Following the success of a UK wide initiative to highlight the scope and scale of metal theft, the Scottish Government’s business resilience delivery arm has announced a summit to further increase knowledge and reduce impact.
The conference, hosted by the Scottish Business Resilience Centre (SBRC), will look to draw on a number of industry experts and enforcement agencies to highlight the damaging implications that metal theft has across all manner of Scottish businesses and communities.
Taking place on February 23rd at the Scottish Fire and Rescue National Training Centre in Cambuslang, delegates will learn about methods to reduce vulnerability and increase reporting and vigilance.
SBRC members and non-members alike are being encouraged to attend to gain access to relevant authorities ahead of a significant change to legislation, anticipated to come into force on 1st August 2016, which will lead to tighter rules regarding the trade of scrap metal.
Jim Scott, Metal Theft and Business Resilience Lead at SBRC, said: “This Metal Theft Summit will bring together key voices and leaders on a crime which continues to severely harm businesses and wreak havoc in communities – whether that be through stolen lead in church roofs, catalytic converters stolen from vehicles, or live overhead cables being stolen resulting in loss of power to private dwellings and commercial properties.
“In part of tackling metal theft, we must look to improve reporting and vigilance, as well as raise awareness of the responsibilities faced by those who trade in scrap metal – especially in the lead up to the legislation changes.”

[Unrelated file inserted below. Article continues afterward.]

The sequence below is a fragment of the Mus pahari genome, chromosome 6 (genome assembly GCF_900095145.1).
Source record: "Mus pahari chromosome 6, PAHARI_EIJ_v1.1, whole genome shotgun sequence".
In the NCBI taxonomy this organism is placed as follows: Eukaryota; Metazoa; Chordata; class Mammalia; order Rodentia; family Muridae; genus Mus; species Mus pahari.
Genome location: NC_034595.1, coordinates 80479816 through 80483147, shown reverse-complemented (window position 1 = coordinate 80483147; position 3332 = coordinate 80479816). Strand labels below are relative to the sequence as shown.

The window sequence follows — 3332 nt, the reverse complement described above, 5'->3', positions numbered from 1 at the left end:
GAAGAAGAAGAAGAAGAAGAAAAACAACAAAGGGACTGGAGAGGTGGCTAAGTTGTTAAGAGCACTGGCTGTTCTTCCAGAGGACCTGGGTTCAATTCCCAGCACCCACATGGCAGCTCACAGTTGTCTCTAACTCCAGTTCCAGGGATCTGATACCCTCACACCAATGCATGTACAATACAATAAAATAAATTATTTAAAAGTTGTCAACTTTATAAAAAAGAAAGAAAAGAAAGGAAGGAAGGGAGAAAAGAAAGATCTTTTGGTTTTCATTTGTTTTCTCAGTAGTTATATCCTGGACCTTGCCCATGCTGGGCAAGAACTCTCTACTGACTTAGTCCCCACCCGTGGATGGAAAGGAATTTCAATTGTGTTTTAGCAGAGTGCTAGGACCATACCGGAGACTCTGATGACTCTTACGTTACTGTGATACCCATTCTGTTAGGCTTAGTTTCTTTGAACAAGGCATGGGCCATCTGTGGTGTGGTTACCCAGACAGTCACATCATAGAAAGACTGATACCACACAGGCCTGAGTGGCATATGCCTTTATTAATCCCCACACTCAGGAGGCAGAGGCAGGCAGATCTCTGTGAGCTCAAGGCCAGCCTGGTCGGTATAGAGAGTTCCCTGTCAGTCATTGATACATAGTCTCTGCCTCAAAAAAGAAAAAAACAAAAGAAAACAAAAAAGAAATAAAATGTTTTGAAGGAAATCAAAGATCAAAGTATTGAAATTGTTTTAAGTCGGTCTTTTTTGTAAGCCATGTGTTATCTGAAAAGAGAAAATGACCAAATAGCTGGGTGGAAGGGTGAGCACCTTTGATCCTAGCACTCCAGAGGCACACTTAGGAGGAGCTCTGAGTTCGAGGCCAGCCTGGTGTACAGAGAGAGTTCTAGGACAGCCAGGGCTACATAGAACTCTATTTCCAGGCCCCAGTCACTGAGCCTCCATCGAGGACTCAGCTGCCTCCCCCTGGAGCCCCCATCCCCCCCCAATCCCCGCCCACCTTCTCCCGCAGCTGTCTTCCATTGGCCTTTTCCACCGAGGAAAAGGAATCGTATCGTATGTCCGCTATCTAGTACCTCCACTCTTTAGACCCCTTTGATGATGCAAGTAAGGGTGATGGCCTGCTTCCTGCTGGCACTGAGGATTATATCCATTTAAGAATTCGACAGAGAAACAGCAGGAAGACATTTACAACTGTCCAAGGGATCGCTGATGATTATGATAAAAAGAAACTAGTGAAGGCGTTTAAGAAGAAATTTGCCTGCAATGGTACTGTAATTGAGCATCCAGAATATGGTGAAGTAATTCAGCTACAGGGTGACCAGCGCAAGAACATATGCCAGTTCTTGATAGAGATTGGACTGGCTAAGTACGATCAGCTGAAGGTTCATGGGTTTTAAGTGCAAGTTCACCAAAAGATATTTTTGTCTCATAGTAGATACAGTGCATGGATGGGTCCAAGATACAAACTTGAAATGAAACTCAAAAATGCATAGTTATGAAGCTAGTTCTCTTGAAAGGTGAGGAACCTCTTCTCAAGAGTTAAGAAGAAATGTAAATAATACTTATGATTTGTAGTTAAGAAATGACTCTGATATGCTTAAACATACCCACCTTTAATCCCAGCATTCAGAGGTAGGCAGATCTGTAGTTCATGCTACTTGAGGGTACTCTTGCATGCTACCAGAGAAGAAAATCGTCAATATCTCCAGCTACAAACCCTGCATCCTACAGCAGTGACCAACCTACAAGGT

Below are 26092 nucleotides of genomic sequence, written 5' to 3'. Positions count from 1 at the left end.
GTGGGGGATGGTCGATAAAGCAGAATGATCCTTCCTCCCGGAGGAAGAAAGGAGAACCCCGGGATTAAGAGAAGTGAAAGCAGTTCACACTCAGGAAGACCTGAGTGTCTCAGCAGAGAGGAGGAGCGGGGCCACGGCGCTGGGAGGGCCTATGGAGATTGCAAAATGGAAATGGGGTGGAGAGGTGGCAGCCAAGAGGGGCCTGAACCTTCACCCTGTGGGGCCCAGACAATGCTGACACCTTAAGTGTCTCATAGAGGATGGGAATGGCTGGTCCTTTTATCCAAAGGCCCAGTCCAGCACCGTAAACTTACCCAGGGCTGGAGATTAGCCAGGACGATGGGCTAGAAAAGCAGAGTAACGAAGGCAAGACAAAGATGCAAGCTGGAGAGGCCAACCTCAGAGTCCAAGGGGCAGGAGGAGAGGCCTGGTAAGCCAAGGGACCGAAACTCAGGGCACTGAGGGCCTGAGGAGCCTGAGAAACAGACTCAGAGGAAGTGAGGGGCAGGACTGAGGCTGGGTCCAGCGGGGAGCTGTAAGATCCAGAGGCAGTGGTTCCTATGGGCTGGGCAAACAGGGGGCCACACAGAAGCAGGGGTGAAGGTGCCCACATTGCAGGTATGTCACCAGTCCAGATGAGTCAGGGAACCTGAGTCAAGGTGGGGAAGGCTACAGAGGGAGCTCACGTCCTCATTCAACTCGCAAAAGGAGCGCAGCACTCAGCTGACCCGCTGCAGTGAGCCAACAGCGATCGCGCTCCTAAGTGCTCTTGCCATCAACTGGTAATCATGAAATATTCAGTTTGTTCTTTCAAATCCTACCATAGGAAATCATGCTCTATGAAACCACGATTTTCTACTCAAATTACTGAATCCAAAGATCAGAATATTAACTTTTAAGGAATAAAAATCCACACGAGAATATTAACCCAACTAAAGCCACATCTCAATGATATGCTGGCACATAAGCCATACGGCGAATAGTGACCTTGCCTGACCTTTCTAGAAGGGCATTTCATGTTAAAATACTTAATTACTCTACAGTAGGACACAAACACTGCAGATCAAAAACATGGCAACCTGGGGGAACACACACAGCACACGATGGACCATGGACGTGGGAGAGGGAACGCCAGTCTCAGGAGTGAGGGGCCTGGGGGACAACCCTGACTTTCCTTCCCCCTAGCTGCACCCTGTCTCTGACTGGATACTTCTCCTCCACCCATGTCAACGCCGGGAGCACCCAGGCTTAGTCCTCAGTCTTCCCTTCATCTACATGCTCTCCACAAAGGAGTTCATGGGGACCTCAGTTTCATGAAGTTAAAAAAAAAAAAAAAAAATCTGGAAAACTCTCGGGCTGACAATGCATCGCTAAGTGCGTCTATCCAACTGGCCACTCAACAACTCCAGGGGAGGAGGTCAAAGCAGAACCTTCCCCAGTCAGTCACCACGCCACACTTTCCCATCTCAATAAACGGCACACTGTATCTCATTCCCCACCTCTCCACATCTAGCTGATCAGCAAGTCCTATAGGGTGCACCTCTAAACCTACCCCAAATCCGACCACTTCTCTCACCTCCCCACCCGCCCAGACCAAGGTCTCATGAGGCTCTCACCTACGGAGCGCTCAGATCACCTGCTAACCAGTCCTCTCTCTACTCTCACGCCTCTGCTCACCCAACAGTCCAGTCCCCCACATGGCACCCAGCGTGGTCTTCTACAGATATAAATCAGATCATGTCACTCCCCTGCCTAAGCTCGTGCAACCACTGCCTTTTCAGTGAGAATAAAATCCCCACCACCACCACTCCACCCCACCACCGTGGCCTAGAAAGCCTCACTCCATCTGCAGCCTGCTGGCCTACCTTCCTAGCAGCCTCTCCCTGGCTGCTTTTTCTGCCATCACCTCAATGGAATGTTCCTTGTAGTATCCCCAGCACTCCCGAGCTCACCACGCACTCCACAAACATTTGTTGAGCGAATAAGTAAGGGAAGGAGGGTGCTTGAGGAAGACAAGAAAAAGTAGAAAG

Alongside British Transport Police, the SBRC has been working in partnership with Police Scotland, DWP, SEPA and Trading Standards to ensure the success of Operation Scandium – an awareness raising initiative, which included stopping vehicles across major Scottish towns and cities to educate drivers about scrap metal legislation.
Jim added: “Operation Scandium has been extremely successful in making people conscious of issues of metal theft, but these crimes still continue to be a problem.
“Although Operation Scandium has been successful in increasing knowledge, metal theft is still an issue as it is a cash rich industry. Until the new legislation is put in place, summits such as these are extremely important in underlining what people can do to help reduce these crimes.
“Partnership working and utilising a vast base of expertise can make a real impact in assisting Scotland’s economic recovery and in creating a hostile environment for metal thieves.”
Operation Scandium was launched in July 2015 and aims to ensure scrap metal dealers and those who trade in scrap metal are informed of their responsibilities under legislation contained within the Air Weapons and Licensing (Scotland) Act 2015.
Chief Superintendent John McBride of the British Transport Police said:“Operation Scandium, which is supported by the Scottish Government, is a multi-agency phase pro-activity designed to educate and inform scrap metal dealers and those who trade in scrap metal about their responsibilities under the legislation. We will continue to work closely with the industry and a wide range of partners to ensure the impact of the new legislation is communicated and understood.
“While we have seen a welcome decrease in the number of incidents from a high of several years ago, metal theft continues to disrupt and inconvenience industry and the public as well as being costly to rectify.”
The new legislation will stop cash payments being made when trading scrap metal, only cheque or bank transactions will be allowed to ensure all transactions are traceable. Scrap metal dealers will also be asked to have more robust record keeping, photographic record evidence and to keep records for six months.
Tickets for the event start from £25, with exhibitor opportunities also available on request.
Both delegate and exhibitor application forms are available from: http://www.sbrcentre.co.uk/